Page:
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A federal district court in Indiana has allowed a lawsuit filed by individuals who endured terrible conditions at the Clay County Jail to proceed. Represented by attorneys from the National Immigrant Justice Center and Sidley Austin LLP, plaintiffs Maribel Xirum, Javier Jaimes Jaimes, and Baijebo Toe seek to represent a class of all individuals detained by Immigration and Customs Enforcement (ICE) at the jail.  

In a March 29 decision, the court permitted plaintiffs to proceed with their claim that ICE violated the Administrative Procedure Act by improperly certifying the jail as compliant with national detention standards during ICE’s mandatory evaluation of the jail in December 2021. 

“NIJC celebrates the court’s decision as an important first step toward holding ICE accountable for its egregious abdication of its responsibility to ensure that conditions in facilities where people are detained meet even the minimum standards,” said Mark Feldman, a senior litigation attorney at NIJC. “The overall message is clear: ICE cannot rely on discredited inspection practices and turn a blind eye to blatant violations of its detention standards while noncitizens in ICE custody suffer in inhumane conditions.” 

As the court recognized, ICE is required by law to conduct an overall performance evaluation of the jail to ensure compliance with ICE’s detention standards. Conditions at the jail were so abysmal that it failed a mandatory inspection in May 2021 by ICE’s third-party inspector, Nakamoto Group — a company that was stripped of its duties by Congress because it lacked  “credibility and competence” for oversight work. Indeed, the court cited statements by ICE officials that Nakamoto’s inspections are “very, very, very difficult to fail.”  

Because the jail failed the May 2021 inspection, a second consecutive failing grade in December 2021 “would have required ICE to cease holding noncitizens at the Jail.” As Nakamoto found, conditions at the jail in December 2021 remained “unacceptable.” Nevertheless, ICE ultimately certified the jail as compliant with detention standards based on Nakamoto’s inspection, allowing the jail to continue detaining noncitizens. In allowing the plaintiffs’ claim to go forward, the court rejected ICE’s arguments that detained noncitizens lacked jurisdiction to challenge the agency’s inspection process and the outcomes of jail inspections. The court also rejected ICE’s attempt to rely on an informal, partial inspection to get around the congressional requirement that any two consecutive failed overall performance evaluations “would have required ICE to cease holding noncitizens at the Jail.”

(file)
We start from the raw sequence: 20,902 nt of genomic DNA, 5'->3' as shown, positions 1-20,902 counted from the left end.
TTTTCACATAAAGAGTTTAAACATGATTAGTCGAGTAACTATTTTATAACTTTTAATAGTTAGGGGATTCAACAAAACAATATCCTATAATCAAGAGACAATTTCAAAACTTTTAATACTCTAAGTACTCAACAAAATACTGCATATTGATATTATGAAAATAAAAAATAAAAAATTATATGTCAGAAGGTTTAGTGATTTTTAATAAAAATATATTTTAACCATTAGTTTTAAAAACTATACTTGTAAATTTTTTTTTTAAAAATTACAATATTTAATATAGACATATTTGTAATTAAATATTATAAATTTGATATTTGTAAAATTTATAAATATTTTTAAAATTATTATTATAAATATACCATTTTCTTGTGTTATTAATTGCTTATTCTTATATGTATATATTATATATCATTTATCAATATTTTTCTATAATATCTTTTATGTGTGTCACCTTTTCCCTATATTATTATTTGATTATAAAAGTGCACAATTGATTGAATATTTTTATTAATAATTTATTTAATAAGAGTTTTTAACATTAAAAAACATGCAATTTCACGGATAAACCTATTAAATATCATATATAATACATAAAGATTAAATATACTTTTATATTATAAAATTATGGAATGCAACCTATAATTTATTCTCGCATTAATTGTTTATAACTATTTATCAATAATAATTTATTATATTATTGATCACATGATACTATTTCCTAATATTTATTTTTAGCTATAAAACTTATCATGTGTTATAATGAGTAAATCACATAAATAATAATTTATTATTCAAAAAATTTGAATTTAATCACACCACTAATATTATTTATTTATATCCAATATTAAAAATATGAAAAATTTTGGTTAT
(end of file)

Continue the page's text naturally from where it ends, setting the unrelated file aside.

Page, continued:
The court also provided guidance regarding how to challenge the county’s misuse of federal payments for county expenditures unrelated to the care and custody of noncitizens at the jail. For example, the county failed to meet critical needs of immigrants detained at the jail while publicly acknowledging that the money it received from ICE was instead used to pay for unrelated expenses including “a new $83,000 chiller for the Clay County courthouse.” In addressing these payments, the district court recognized that “the allegations against Clay County concerning the deplorable conditions of the Jail are indeed serious,” and that ICE and the county government had each renounced responsibility for complying with the Intergovernmental Service Agreement that governs funding and detention.  

Among other things, the court cited allegations that the jail was “filthy” and “covered in mold and graffiti, that the toilets and showers were often broken, that noncitizens were not given enough food to eat, and that they experienced delayed or inadequate medical care. The court also noted allegations that Nakamoto “turned a blind eye” to other deficiencies at the jail, in keeping with well-documented flaws in Nakamoto’s inspection process. The court has allowed plaintiffs to refine their claims to challenge this “strategic blame-shifting” and allege “a complete abdication of ICE’s responsibility to enforce applicable laws and regulations.” 

“The court’s decision confirms that plaintiffs have identified a serious violation of law in ICE’s detention operations at the Clay County Jail,” said Greg Cui, a managing associate at Sidley Austin. “We will continue to pursue all available relief for plaintiffs and the other members of the class who remain detained there.” 

Read more about the Xirum et al. v. ICE et al. case.